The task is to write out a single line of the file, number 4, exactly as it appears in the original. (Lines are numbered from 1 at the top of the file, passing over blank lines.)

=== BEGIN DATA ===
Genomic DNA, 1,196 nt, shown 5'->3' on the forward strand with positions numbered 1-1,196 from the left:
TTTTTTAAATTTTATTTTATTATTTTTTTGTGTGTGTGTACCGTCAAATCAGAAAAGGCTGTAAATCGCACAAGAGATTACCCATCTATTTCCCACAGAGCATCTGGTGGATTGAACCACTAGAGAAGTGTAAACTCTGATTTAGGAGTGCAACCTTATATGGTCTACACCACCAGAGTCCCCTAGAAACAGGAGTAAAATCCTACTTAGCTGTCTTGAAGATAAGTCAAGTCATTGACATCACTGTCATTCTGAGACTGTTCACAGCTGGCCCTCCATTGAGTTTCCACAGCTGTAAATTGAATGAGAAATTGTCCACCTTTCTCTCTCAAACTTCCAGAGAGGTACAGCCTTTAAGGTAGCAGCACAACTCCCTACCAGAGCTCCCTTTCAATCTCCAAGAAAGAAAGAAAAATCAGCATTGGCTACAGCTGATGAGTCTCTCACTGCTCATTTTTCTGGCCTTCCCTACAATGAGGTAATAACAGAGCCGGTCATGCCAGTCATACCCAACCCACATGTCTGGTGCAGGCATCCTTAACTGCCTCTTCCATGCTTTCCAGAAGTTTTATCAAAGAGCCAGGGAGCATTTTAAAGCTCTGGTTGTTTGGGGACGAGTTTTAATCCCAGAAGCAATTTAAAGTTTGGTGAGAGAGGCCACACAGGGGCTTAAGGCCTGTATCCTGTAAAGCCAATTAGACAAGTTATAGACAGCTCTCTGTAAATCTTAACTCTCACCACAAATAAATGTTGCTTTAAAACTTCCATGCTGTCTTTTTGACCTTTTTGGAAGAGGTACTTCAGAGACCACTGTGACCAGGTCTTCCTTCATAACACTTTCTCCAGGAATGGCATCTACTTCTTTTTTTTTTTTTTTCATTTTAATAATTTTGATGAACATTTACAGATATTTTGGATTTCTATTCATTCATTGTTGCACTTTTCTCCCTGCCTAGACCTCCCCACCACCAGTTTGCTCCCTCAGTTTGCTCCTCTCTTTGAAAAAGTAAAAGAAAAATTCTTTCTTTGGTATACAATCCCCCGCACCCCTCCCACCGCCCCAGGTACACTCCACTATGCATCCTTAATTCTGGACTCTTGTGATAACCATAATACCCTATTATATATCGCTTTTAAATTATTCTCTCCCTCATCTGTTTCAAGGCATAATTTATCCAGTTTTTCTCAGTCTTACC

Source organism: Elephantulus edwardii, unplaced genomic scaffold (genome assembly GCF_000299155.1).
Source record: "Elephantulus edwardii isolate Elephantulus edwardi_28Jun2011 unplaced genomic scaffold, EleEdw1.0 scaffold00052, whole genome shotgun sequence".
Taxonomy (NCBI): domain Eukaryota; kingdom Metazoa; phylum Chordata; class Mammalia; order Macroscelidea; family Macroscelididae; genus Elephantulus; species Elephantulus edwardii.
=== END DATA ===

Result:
Source record: "Elephantulus edwardii isolate Elephantulus edwardi_28Jun2011 unplaced genomic scaffold, EleEdw1.0 scaffold00052, whole genome shotgun sequence".